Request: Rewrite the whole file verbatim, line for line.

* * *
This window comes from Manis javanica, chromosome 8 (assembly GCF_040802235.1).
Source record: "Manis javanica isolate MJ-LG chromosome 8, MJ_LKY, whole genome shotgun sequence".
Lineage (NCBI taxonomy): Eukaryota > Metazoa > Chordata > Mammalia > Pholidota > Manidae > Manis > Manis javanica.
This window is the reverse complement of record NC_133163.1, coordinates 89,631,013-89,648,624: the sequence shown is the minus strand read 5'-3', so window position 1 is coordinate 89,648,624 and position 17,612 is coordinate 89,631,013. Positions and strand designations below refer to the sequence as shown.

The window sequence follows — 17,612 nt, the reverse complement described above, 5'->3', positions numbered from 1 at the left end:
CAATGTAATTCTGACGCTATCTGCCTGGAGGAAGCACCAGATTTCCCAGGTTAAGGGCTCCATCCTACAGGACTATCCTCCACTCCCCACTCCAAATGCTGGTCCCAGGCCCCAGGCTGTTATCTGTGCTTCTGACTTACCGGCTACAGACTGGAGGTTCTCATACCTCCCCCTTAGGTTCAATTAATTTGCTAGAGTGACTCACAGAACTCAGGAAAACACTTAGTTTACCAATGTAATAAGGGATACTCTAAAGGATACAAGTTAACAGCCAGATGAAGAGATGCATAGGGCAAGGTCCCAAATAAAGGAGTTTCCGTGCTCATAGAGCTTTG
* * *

This window comes from Manis javanica, chromosome 8 (assembly GCF_040802235.1).
Source record: "Manis javanica isolate MJ-LG chromosome 8, MJ_LKY, whole genome shotgun sequence".
Lineage (NCBI taxonomy): Eukaryota > Metazoa > Chordata > Mammalia > Pholidota > Manidae > Manis > Manis javanica.
This window is the reverse complement of record NC_133163.1, coordinates 89,631,013-89,648,624: the sequence shown is the minus strand read 5'-3', so window position 1 is coordinate 89,648,624 and position 17,612 is coordinate 89,631,013. Positions and strand designations below refer to the sequence as shown.

The window sequence follows — 17,612 nt, the reverse complement described above, 5'->3', positions numbered from 1 at the left end:
CAATGTAATTCTGACGCTATCTGCCTGGAGGAAGCACCAGATTTCCCAGGTTAAGGGCTCCATCCTACAGGACTATCCTCCACTCCCCACTCCAAATGCTGGTCCCAGGCCCCAGGCTGTTATCTGTGCTTCTGACTTACCGGCTACAGACTGGAGGTTCTCATACCTCCCCCTTAGGTTCAATTAATTTGCTAGAGTGACTCACAGAACTCAGGAAAACACTTAGTTTACCAATGTAATAAGGGATACTCTAAAGGATACAAGTTAACAGCCAGATGAAGAGATGCATAGGGCAAGGTCCCAAATAAAGGAGTTTCCGTGCTCATAGAGCTTTG